La politique visuelle du terrorisme

NEW YORK – L’artiste britannique Damien Hirst a décrit l’attentat de 2001 contre les tours du World Trade Center à New York comme «  une sorte d’œuvre d’art en soi. C’était un acte malveillant, mais conçu ainsi pour l’impact qu’il aurait, un impact visuel ». Aujourd’hui, 13 ans plus tard, les gouvernements occidentaux, s’ils peuvent décrire en termes stratégiques la menace que fait peser l’État islamique (EI) sur le Moyen-Orient, éprouvent toujours des difficultés à composer avec sa tactique d’agression visuelle dans les médias mondiaux.

Comme avant lui Osama ben Laden et Al Qaïda, l’État islamique semble bien conscient de l’effet que peuvent avoir des images macabres et violentes sur l’imaginaire de l’opinion publique. L’ironie de cette tactique est bien évidemment que l’exploitation par l’EI de ces images de violence obscène contredit sa propre condamnation de toute stimulation visuelle dans les autres domaines de la vie. En fait, leurs vidéos poussent à l’extrême la sollicitation sensorielle. Comme un algorithme destiné à pénétrer le réseau numérique d’un adversaire, les vidéos soigneusement mises en scène de la décapitation de journalistes et de travailleurs humanitaires britanniques et américains par l’EI ont pénétré la psyché occidentale.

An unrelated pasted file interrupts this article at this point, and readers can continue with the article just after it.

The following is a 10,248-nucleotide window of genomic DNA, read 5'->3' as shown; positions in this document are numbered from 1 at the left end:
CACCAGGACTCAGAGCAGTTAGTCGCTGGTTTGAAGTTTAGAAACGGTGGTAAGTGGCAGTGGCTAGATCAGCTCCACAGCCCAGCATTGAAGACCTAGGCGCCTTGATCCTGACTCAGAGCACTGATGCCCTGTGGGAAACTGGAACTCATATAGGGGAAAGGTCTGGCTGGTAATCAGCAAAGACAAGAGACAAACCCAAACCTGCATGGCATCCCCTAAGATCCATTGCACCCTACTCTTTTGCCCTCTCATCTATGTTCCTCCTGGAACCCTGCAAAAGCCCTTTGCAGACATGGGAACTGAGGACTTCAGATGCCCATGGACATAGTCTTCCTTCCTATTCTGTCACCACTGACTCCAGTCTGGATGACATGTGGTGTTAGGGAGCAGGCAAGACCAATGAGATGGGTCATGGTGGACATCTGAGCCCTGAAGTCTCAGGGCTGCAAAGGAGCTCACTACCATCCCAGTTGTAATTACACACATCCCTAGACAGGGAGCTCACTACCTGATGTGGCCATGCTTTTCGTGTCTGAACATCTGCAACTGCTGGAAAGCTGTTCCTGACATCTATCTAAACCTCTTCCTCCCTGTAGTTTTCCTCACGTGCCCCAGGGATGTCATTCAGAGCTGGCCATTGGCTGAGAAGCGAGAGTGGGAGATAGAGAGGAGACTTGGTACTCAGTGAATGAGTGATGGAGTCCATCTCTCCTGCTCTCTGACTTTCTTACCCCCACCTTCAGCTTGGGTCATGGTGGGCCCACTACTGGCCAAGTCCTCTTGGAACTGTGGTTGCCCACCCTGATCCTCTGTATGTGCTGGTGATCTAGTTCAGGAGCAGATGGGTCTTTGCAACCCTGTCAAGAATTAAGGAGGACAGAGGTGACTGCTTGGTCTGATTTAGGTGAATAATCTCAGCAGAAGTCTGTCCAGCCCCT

Cette psyché est depuis longtemps préparée à absorber des images choquantes. La propension actuelle des médias informatiques à la violence crue sert maintenant les objectifs de l’État islamique.

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